Case Study: Everyone’s a Partner at Clean Technologies Early College High School

Everyone’s a partner in reframing teaching and learning

Topics: Early College High School, Higher Education, Overcoming Challenges, Systems Change

More than 24 schools, 50 public and private community and higher education partners join to make collaborative learning a reality at Clean Technologies Early College High School in New York State.

Students at Clean Technologies Early College High School (Clean TECH) in New York State aren’t just taking tests, they’re testing themselves against real world experiences and expectations. With a focus on sustainability and other critical economic and workforce issues, Clean TECH prepares students for a world where new information and industries are growing rapidly by encouraging them to share ideas, solve problems and collaborate not only with their peers and teachers, but with local business and industry leaders, too.

“We’re not in the factory model of education anymore.”

Situated on Hudson Valley Community College’s (HVCC) idyllic TEC-SMART campus in Malta, New York, Clean TECH is a part of the Ballston Spa Central School District and boasts students from 24 different home high schools, more than 50 public and private community and higher education partners, and is partly sustained by an education fund that provides scholarships and enrichment programs to those enrolled. The mission behind Clean TECH drives everything that they do: access and equity for all, with clear pathways for students to fill serious skills gaps in the industry and technology-driven local economy.

by an education fund that provides scholarships and enrichment programs to those enrolled. The mission behind Clean TECH drives everything
that they do: access and equity for all, with clear pathways for students to fill serious skills gaps in the industry and technology-driven local economy.

Laurel Logan-King, Assistant Superintendent for Curriculum, Assessment & Pupil Services at Ballston Spa Central School District, insists that open lines of communication between business, community, and education leaders have made the early college what it is today. When developing the pathways students can pursue – including courses of study in Clean Energy, Mechatronics, Computer Science & Information Systems, and Leadership, Innovation, & Entrepreneurship – Logan-King knew what questions to ask partners, and better still, knew when to listen.

“We asked, ‘What are you seeing in applicants? What are they missing? What are the trends? Where are the gaps?’” Logan-King says.

Those lines of communication are open to students, as well, who begin meeting with community and business leaders as early as the
9th grade to learn more about what opportunities are available to them at the school, and in the work force. Beginning in 11th grade, they also present their ideas to panels of professionals during quarterly student expositions, conducting research, practical trials, and putting together presentations that include every formality you would expect to see in a board room. Students benefit from the real-world, problem-based learning experiences, and local business and community partners benefit from helping to shape the individuals who will soon be active members of their community.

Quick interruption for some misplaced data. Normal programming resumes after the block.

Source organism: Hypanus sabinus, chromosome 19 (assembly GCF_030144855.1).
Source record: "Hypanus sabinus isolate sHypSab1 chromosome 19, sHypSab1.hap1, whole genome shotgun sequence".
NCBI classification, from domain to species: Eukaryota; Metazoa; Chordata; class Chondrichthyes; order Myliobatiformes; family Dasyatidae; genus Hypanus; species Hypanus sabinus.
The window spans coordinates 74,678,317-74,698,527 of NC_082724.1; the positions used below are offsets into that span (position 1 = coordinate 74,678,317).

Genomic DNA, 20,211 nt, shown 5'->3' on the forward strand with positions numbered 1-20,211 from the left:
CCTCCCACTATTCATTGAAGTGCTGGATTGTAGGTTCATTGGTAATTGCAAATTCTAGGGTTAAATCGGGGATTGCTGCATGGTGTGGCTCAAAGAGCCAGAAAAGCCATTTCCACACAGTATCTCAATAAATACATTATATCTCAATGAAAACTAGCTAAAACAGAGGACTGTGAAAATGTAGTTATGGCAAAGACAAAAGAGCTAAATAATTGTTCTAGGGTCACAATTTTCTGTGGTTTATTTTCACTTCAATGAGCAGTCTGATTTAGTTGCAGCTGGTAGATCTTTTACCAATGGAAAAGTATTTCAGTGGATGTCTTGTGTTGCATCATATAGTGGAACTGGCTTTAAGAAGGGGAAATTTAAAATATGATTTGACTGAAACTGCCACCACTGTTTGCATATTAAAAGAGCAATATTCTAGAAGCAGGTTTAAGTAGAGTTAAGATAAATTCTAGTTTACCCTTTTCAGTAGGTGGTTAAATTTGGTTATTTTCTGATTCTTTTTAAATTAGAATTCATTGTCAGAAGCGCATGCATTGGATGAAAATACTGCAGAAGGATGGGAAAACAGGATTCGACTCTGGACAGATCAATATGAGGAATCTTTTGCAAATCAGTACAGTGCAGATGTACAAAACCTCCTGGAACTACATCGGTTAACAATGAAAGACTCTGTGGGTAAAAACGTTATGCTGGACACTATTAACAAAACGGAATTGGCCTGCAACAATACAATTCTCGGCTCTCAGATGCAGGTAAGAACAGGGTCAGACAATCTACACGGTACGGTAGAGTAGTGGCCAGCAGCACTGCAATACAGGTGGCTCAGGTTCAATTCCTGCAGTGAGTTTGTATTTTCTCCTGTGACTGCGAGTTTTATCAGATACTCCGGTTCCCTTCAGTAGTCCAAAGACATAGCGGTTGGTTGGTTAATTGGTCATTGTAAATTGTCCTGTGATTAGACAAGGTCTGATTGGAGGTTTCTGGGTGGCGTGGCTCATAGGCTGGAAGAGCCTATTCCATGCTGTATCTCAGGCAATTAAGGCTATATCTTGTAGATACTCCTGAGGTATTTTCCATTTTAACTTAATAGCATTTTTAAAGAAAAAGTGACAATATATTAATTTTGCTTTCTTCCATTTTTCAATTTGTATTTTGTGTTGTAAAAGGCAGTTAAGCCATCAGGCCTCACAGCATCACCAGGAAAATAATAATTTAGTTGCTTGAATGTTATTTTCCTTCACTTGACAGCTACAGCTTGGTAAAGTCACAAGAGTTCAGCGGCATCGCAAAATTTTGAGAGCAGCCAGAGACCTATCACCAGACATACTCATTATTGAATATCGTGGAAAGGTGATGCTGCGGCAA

“We’re a part of the solution to brain drain,” insists Logan-King of the early college. “We want to keep these great minds here.”

Everything we’re being expected to do, I’ve already done

Clean TECH boasts graduation rates of 100%. Siena College in Albany, NY offers scholarships to students who matriculate directly from Clean TECH, or transfer to Siena after finishing their associate degree at HVCC. Graduates earn, on average, 22 college credit hours of the maximum 24 allowed for Smart Scholars Early College High School Program, one of the early college’s principal funders.

“We’re not in the factory model of education anymore,” says Diane Irwin, Clean TECH’s Early College High School Program Director. “It needs to look different. We need problems-based learning.”

Different is one word to describe Clean TECH. Unique, personalized, and innovative are others. 11th and 12th grade students spend the first half of their day on HVCC’s campus before returning to their home schools, oftentimes spending large portions of their time collaborating in small groups under the guidance of their instructors on the campus’ large, naturally-lit common area. You can see the coniferous forest that surrounds HVCC’s campus through the floor-to-ceiling windows. 11th and 12th grade students mentor younger students and visit work sites to network with professionals in the fields they are interested in pursuing careers in. From the Northeast New Jersey Beekeepers Association to Tesla, businesses and organizations are also frequently on campus, and Irwin says she and the early college take every advantage to connect students with visitors.

Jodi Onzo, a 12th grade student with plans to pursue sustainable construction management, speaks of the value in getting feedback not just from her teachers, but from her peers and industry professionals during the student expositions.

“Your teachers grade you, but you also get to see what actual business interests are. You’re not just appealing to one person,” says Onzo, who speaks of her appreciation for the teaching and learning style at the early college: rather than switching classes every hour when a bell rings, she gets to really dig into what she’s working on, incorporating lessons learned from many classes into a larger project that’s tailored to her interests.

The experience has taught her to manage her time, and to be a self-starter.

“I learned how to figure out things on my own rather than relying on my teacher,” says Onzo. “I’m proud for taking on this challenge, and I’m grateful to be graduating with so many college credits.”

Alumni communicate with Irwin and Logan-King on a regular basis, and one memorable email confirmed for Irwin that they’ve got it right at Clean TECH. “She said she was so ahead of the curve at college, that ‘everything we’re expected to do, I’ve already done,’” Irwin shares. “Another graduate who went on to work at one of our partner’s, GLOBALFOUNDRIES, told us that the skills they’re looking for – communication, collaboration, creativity – they’re finding those in our students.”

They learn from us, and we learn from them

“We’re part of the solution to brain drain. We want to keep these great minds here.”

Yang Lin, an 11th grade student who is part of a team of Clean TECH students who recently competed in the 2016 KidWind national challenge in New Orleans with a wind turbine he and the team designed and tested, knows that his education is something special.

“In a traditional high school they give you information and you just have to memorize it for a test, but here, it’s completely different,” says Lin. “You learn basic skills that you’ll need outside of school in the real world.”

Lin and his teammates speak of the opportunity to work collaboratively with peers, to learn to manage their time, and to present their ideas before industry professionals as all contributing not only to college and career readiness, but also their personal growth.